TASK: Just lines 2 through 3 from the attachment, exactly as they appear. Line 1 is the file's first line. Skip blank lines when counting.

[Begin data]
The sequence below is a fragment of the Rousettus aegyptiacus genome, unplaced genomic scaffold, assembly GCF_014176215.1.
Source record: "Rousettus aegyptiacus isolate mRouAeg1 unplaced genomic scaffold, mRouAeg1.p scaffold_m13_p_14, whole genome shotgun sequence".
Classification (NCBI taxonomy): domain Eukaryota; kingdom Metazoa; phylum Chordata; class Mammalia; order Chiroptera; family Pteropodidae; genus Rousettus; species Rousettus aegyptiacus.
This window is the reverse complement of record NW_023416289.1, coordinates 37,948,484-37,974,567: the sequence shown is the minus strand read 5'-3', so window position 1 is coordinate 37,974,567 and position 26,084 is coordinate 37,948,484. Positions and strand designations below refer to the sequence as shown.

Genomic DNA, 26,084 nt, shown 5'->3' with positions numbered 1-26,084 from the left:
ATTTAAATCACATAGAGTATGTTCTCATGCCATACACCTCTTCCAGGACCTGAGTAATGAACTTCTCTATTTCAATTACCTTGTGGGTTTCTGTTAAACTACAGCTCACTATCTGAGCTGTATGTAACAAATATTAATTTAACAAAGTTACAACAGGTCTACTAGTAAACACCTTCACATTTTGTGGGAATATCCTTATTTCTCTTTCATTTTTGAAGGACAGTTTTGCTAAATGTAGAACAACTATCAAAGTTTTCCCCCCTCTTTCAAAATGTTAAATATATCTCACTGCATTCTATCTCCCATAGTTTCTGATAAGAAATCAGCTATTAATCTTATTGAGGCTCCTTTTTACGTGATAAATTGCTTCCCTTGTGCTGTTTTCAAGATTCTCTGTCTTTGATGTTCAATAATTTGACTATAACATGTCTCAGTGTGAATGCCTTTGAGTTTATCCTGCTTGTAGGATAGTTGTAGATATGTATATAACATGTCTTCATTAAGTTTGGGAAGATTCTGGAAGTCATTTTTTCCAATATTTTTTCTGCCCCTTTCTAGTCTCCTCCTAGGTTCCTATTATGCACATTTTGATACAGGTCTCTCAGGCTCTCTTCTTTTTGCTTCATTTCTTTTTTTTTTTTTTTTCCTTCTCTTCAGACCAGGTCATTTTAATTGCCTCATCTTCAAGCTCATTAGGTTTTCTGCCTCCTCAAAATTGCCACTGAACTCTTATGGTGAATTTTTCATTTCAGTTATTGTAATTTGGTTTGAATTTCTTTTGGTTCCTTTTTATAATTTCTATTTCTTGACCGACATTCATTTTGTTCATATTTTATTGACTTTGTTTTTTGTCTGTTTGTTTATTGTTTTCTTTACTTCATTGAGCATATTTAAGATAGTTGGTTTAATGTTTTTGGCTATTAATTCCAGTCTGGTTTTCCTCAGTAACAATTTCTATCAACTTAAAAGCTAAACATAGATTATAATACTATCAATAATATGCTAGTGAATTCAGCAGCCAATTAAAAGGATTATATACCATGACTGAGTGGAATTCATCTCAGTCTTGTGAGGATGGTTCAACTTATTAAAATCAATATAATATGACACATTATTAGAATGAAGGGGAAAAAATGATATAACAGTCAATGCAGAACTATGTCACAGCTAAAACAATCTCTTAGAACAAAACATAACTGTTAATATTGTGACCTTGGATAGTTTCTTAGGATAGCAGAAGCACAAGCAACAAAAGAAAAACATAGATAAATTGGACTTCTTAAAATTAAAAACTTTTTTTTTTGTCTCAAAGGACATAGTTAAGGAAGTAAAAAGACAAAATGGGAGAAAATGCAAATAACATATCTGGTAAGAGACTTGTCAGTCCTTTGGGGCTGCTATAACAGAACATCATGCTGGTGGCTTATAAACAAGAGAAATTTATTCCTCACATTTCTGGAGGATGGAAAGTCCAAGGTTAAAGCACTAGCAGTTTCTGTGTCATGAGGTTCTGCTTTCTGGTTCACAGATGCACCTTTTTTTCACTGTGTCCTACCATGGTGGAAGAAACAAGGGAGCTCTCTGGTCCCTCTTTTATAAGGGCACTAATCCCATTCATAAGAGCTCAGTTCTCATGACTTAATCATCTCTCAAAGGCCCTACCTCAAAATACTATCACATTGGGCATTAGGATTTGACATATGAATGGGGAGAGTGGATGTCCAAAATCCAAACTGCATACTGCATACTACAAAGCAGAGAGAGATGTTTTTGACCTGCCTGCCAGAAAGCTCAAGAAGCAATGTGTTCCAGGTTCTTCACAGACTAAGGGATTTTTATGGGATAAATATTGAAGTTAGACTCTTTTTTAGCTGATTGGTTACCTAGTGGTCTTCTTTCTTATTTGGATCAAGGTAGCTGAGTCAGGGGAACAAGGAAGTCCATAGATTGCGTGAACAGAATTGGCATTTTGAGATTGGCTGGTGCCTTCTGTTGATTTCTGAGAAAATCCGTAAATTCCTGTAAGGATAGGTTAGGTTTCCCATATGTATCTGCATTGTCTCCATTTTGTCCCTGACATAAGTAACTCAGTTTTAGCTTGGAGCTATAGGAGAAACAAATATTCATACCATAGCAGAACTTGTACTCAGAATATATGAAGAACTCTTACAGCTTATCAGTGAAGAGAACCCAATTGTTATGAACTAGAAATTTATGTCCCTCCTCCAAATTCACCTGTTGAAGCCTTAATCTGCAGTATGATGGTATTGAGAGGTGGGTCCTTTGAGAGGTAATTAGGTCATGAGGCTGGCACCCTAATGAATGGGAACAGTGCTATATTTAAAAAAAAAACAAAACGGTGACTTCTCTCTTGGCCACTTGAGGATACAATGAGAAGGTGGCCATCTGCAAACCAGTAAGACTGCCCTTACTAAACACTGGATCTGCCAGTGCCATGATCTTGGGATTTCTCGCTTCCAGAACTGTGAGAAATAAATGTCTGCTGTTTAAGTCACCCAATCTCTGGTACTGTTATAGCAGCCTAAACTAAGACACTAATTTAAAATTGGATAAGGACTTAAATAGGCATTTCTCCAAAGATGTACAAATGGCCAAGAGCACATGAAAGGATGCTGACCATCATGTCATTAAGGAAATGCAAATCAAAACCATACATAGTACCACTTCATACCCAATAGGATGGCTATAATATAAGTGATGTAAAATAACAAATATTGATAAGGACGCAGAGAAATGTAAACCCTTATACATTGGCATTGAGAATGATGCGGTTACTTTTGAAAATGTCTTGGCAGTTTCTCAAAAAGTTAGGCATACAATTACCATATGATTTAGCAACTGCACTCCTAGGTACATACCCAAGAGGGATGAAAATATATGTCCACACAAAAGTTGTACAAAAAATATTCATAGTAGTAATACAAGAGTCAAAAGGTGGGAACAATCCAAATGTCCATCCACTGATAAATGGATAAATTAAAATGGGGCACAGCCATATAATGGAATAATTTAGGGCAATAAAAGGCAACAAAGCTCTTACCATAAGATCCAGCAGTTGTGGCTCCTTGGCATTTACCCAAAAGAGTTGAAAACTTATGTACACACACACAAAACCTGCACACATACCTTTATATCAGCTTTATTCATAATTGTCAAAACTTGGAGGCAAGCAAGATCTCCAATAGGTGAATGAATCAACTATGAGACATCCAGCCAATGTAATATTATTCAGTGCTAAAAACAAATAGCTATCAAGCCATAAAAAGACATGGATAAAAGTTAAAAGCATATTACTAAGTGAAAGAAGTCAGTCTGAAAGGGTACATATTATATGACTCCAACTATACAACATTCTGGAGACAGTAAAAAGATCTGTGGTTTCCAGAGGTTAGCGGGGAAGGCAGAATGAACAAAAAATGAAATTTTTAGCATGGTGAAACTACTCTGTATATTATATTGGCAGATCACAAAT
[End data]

Source record: "Rousettus aegyptiacus isolate mRouAeg1 unplaced genomic scaffold, mRouAeg1.p scaffold_m13_p_14, whole genome shotgun sequence".
Classification (NCBI taxonomy): domain Eukaryota; kingdom Metazoa; phylum Chordata; class Mammalia; order Chiroptera; family Pteropodidae; genus Rousettus; species Rousettus aegyptiacus.